Private equity is an essential part of the solid foundation on which the European economy is built and its society flourishes. It is an engine for growth, and that growth is an engine for job creation.
From food and clothing to apps and computer software, most people come into contact with a product or service from a company backed by private equity every single day. Far from being a niche sector of finance, private equity is woven into the fabric of Europe. This is an industry that is central to the recovery from the effects of COVID-19, and which will help drive social and economic progress across the continent over the long term. Nowhere is this contribution more acutely felt – or needed – than in Europe’s job market.
Invest Europe’s Private Equity at Work report, the second edition of which we launched in May, is an ambitious effort to track and map private equity’s role in employment and job creation across the continent. The data we have gathered from thousands of companies illustrates the industry’s reach.
At the end of 2019, private equity backed companies employed 10.2 million people across Europe – on a par with the entire population of Sweden. The figure equates to 4.3% of the entire European workforce, employed at over 23,000 private equity backed companies, ranging from emerging start-ups and fast-growing SMEs to large multinational corporations. Not only do those businesses employ millions of people directly, but they also support many millions more in the international supply chain and at customers that rely on private equity backed companies’ products and services to perform their roles.
The past 12 months have brought immense challenges for individuals, communities and countries across Europe. While our employment data does not yet show the impact of the pandemic on private equity backed portfolio companies, it does show that those businesses went into 2020 in a strong position.
Invest Europe’s research team analysed over 10,000 companies with private equity backing and found that they created 254,157 jobs in 2019 – roughly equivalent to the working population of Tallinn. That represents an increase of 5.2% on the previous year, almost six times the 0.9% employment growth achieved across Europe as a whole.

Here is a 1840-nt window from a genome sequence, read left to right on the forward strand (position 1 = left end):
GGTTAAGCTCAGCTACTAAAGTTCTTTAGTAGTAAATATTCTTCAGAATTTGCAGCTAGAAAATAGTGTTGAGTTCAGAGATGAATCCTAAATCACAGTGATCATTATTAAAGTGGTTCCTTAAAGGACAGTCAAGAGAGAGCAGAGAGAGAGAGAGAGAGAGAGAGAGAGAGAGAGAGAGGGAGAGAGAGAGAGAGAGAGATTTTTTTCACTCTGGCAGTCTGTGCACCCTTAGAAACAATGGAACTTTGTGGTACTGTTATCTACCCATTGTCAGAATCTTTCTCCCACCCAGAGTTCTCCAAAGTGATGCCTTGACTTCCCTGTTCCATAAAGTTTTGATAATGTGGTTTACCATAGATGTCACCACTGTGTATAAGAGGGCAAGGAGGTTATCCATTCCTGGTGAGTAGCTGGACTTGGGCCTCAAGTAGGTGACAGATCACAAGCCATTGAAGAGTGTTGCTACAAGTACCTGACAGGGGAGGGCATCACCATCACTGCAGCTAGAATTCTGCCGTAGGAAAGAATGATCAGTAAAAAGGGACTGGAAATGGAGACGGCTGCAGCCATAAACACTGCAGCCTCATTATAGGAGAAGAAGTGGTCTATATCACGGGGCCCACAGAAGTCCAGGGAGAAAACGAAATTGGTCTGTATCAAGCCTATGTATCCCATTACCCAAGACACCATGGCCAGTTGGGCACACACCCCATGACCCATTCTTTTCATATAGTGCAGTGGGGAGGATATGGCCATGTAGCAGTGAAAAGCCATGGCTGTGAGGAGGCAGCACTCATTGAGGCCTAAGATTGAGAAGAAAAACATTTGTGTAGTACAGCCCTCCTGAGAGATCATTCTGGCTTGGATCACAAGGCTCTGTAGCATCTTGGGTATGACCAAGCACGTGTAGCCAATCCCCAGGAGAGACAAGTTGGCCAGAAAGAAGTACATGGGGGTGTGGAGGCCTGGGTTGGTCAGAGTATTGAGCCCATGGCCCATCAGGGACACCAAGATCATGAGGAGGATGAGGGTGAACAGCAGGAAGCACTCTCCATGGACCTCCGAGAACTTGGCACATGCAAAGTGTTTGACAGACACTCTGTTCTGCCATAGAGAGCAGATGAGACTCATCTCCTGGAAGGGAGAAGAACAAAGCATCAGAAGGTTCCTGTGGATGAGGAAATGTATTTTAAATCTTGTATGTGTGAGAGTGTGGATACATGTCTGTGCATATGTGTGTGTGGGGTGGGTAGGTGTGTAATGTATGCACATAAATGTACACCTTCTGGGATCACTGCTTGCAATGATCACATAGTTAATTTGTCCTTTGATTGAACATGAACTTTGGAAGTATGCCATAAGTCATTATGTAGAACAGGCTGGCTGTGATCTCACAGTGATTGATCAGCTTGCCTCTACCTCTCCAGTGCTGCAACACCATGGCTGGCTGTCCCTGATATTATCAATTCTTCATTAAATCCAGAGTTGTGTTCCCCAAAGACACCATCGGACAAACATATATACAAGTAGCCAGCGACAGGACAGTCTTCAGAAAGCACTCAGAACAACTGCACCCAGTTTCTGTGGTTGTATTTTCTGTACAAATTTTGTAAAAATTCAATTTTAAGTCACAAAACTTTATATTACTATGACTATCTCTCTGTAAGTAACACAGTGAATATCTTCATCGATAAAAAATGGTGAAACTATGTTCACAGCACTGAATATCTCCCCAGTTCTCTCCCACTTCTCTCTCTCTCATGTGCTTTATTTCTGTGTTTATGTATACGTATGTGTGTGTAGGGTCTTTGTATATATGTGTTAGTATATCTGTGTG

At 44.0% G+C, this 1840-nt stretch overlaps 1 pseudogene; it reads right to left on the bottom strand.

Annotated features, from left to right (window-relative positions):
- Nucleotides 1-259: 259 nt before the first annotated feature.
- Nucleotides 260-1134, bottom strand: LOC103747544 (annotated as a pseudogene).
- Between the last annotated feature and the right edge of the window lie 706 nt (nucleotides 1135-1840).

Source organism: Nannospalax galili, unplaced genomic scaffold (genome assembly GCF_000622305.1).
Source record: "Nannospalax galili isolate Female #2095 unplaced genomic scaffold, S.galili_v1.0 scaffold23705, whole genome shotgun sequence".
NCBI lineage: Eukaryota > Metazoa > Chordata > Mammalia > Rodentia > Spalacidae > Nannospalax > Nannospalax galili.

What is just as impressive is the consistency. Our industry created almost 261,500 jobs for the 2017-2018 period, and 236,000 for 2018-2019. This means private equity backed companies added almost half a million jobs throughout the continent from 2017-2019!
Europe desperately needs dynamism to recover strongly from the effects of the pandemic, and that is precisely what private equity brings to the labour market. In sectors that drive innovation and competitiveness, private equity outperforms. Information Communications Technology (ICT) was the leading sector for employment growth, adding 7% more jobs in 2019, followed by Biotech & Healthcare and Energy & Environment, both of which increased employment by 6%.
For SMEs specifically – the backbone of Europe’s economy – the impact of private equity can be even more transformational. ICT companies created 17% more jobs, while businesses in the Financial & Insurance Activities sector, including hot European Fintechs, hired 13% more people. There is a clear link between investment and innovation, and the creation of high-value jobs in dynamic sectors. Yet whatever the company, whatever the sector, the industry’s focus remains the same – making a stronger, more profitable and more successful business. And, as a result, those businesses invariably need more employees.
That positive influence crosses Europe, spanning large, developed conurbations, as well as growing towns and cities, and more rural communities. The Ile de France region around Paris has the largest concentration of private equity backed jobs with more than 1.4m employed by private equity portfolio companies, followed by London with more than 640,000 workers. However, the fastest growing in terms of job creation are less internationally-known destinations – Slovakia’s capital Bratislava, Irish region Munster and Västerbotten in northern Sweden all saw private equity backed employment increase by over 50% in 2019.
This data is not an abstract concept. Every new job is an opportunity for an individual and essential financial support for families and communities. It is a building block on which a stronger and more resilient economy will emerge. Private equity investment is central to Europe’s recovery and future competitiveness, and can bring far-reaching benefits that will flow through our society and economy long term.